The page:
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Break, Break, Break
BY ALFRED, LORD TENNYSON

Break, break, break,
On thy cold gray stones, O Sea!
And I would that my tongue could utter
The thoughts that arise in me.

O, well for the fisherman’s boy,
That he shouts with his sister at play!
O, well for the sailor lad,
That he sings in his boat on the bay!

And the stately ships go on
To their haven under the hill;
But O for the touch of a vanish’d hand,
And the sound of a voice that is still!

Break, break, break
At the foot of thy crags, O Sea!
But the tender grace of a day that is dead
Will never come back to me.

Here is a brilliant example of “why poetry”? the poem itself is simple: it is the end of the day, and Alfred watches waves on the rocks. He feels sorrow for someone who has died. Yet the poem provokes the sorrow which it describes. How does it do so?

Here are some notes (thanks for help from Dr. Thompson, Expositor’s Seminary):

1) through the use of cold gray stones to remind us of tombstones 2) the sea washes over the stones reminding us of being buried 3) the ellipses of emotion heightens what he feels (the inexpressible) 4) the contrast of unspoken/inexpressible emotion with the joy of those around (he applauds their joy with a hint of sarcasm/cynicism) 5) He notes the stately ships going to rest under the hill, another euphemism for buried in death 6) a longing for touch and voice from a life that is no more 7) An inclusio with the Sea against the crags/rocks – here they are not cold/gray, and his cynicism is further heightened and he views them with disdain because they remind him of death 8) he metaphorically reflects on the dying day that once gone can never come back as a reflection of his lost companion/friend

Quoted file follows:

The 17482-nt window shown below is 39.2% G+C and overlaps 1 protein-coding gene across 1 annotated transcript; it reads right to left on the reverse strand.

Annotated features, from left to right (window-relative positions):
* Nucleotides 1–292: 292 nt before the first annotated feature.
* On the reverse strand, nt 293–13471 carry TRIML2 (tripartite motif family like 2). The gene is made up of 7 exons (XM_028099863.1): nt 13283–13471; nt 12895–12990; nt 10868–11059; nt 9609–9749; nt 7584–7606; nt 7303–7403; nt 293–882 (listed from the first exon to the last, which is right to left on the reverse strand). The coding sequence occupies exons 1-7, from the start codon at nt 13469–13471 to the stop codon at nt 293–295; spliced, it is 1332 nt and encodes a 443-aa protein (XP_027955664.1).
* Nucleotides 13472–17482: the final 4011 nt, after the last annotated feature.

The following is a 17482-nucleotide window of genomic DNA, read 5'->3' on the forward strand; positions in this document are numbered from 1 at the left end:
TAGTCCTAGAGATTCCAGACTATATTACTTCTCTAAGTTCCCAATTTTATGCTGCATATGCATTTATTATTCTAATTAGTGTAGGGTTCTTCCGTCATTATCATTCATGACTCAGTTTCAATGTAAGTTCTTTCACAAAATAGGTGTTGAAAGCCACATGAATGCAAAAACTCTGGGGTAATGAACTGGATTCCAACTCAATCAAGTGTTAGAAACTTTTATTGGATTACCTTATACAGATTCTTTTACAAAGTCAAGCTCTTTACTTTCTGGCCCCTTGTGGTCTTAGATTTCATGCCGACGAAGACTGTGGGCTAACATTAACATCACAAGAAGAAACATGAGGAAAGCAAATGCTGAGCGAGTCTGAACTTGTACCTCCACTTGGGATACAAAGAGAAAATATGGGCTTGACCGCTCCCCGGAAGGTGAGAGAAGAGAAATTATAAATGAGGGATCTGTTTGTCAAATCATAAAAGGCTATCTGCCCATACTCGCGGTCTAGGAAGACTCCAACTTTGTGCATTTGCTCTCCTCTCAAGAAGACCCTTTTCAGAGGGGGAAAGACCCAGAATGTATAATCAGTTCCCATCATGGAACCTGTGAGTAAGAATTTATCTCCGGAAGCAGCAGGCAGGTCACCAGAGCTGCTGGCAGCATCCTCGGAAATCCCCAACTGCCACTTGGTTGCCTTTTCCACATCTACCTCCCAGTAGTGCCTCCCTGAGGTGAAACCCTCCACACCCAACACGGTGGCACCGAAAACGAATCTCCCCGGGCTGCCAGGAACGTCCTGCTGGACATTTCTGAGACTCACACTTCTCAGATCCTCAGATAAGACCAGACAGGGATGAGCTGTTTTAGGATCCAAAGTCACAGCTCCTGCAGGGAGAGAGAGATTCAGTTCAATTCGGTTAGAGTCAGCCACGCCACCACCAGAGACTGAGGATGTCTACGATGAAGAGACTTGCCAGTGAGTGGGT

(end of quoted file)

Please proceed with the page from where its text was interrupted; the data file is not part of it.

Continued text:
Additional:

The line “break, break, break” contains three accented syllables in a row. It is impossible to say it correctly without slowing down. In Greek epic poetry, the line ends with two accents, which marks the end, because you have to slow up a bit to pronounce it. Three is a very somber movement — remember that many poetical rhythms in western poetry  were originally tied to dances. Break, break, break is a kind of march, not dance. In the second stanza, note the repetition of “O, well” with the two parallel images of those who can be happy — it is good for them, but not me. “O, well” has a sort of ballad feel, it sounds like one could sing. Note that the structure is almost identical in both halves of the stanza, which increases and eases the speed. But in the third stanza, there is a sharp break from the happy (and ironically sorrowful image) of a ship coming safely home (remember, whenever a ship was at sea, it was in grave danger) follows with the past two “And the stately ….” that “and” ties it to the proceeding happy images –but he shifts almost illogically in the third stanza, “But O” which ties the line to the past three images “O well” & “And” — I can’t participate in that happiness. Or, the sounds in the last stanza: The hard B’s — following on the But in stanza 3 — Break, But, Back. Note also how the repetition of the D’s draws the second half of the third line together, “a DAY that is DEAD”.